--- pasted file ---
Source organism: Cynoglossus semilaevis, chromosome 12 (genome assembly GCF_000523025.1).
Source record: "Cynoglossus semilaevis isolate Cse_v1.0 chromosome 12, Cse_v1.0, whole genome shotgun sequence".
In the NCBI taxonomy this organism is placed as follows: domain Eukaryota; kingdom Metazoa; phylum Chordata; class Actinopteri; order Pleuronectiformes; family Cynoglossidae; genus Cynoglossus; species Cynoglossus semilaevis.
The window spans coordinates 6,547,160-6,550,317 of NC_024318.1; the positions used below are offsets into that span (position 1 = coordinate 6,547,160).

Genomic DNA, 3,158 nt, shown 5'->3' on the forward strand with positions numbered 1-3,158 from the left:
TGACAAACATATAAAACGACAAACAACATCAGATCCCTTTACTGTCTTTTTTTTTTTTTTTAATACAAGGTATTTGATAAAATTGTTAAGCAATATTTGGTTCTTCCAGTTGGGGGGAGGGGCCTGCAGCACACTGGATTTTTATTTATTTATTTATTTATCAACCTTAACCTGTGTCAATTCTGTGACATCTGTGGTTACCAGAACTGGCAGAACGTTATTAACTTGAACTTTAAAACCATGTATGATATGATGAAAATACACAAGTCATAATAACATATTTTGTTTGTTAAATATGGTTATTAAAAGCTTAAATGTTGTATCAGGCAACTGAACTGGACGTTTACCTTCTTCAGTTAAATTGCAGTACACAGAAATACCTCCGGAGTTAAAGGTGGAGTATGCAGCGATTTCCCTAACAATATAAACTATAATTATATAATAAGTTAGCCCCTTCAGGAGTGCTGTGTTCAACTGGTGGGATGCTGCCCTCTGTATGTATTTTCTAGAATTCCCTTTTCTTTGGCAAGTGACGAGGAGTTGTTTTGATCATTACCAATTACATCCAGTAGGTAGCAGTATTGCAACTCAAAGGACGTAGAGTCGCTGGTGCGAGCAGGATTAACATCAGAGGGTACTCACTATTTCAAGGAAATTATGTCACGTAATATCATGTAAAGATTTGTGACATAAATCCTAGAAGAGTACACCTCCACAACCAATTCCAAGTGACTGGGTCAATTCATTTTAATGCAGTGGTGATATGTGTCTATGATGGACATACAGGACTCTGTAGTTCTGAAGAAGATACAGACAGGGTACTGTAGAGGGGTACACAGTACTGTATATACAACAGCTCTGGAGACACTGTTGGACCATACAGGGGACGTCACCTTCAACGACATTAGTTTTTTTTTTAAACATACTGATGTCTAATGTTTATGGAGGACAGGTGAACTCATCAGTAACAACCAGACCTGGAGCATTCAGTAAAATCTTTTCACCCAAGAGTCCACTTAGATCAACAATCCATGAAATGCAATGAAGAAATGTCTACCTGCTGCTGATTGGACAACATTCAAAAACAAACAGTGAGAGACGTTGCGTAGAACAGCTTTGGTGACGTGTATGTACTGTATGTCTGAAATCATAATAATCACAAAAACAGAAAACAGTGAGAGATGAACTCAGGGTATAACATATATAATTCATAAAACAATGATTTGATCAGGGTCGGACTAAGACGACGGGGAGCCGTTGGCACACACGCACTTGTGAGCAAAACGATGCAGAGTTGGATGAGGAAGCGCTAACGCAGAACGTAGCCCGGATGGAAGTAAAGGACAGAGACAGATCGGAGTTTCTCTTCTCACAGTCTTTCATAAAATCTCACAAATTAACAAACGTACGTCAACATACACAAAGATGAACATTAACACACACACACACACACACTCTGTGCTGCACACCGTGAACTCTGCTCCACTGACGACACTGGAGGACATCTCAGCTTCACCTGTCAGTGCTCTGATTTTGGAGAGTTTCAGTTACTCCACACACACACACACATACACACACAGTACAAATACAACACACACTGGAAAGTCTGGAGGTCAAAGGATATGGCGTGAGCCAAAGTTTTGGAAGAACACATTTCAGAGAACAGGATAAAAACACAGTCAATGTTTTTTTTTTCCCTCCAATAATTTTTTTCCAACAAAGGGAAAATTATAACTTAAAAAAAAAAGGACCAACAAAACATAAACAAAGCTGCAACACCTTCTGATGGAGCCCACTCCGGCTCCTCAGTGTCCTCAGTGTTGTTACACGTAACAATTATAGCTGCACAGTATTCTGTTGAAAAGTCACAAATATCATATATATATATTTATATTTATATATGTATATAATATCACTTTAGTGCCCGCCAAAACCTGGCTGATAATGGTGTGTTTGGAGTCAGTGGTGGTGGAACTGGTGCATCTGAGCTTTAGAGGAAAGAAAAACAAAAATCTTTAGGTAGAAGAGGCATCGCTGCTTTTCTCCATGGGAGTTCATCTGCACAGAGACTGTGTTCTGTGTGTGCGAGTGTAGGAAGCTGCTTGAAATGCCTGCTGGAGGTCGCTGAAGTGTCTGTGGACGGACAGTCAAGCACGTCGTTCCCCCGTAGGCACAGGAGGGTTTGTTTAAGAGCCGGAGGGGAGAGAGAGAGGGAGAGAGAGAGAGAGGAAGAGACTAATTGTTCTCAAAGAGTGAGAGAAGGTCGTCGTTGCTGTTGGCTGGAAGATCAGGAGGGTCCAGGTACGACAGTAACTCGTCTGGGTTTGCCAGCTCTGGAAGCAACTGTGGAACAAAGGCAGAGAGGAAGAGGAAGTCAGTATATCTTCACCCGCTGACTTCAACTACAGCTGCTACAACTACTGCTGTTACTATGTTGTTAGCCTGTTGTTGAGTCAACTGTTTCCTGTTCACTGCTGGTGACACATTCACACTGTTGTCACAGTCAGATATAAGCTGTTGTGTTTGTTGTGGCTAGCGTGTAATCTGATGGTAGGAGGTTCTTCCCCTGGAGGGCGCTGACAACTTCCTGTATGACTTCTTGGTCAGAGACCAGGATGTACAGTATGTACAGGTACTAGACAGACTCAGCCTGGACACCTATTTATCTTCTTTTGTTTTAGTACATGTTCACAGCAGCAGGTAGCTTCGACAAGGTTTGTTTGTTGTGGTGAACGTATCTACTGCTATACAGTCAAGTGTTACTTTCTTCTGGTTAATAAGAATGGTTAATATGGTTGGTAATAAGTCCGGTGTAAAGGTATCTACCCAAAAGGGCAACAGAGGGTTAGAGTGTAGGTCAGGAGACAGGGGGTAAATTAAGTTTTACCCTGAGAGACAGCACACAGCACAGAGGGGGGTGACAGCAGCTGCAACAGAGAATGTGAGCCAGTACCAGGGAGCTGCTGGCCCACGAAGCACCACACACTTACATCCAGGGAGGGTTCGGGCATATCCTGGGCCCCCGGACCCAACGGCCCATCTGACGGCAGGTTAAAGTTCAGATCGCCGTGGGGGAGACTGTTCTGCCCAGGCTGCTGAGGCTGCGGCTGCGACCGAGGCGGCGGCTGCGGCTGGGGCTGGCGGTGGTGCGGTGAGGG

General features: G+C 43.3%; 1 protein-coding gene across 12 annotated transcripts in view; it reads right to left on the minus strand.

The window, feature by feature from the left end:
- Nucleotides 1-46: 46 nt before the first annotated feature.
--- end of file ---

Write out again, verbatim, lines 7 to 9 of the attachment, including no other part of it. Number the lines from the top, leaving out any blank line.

General features: G+C 43.3%; 1 protein-coding gene across 12 annotated transcripts in view; it reads right to left on the minus strand.

The window, feature by feature from the left end:
- Nucleotides 1-46: 46 nt before the first annotated feature.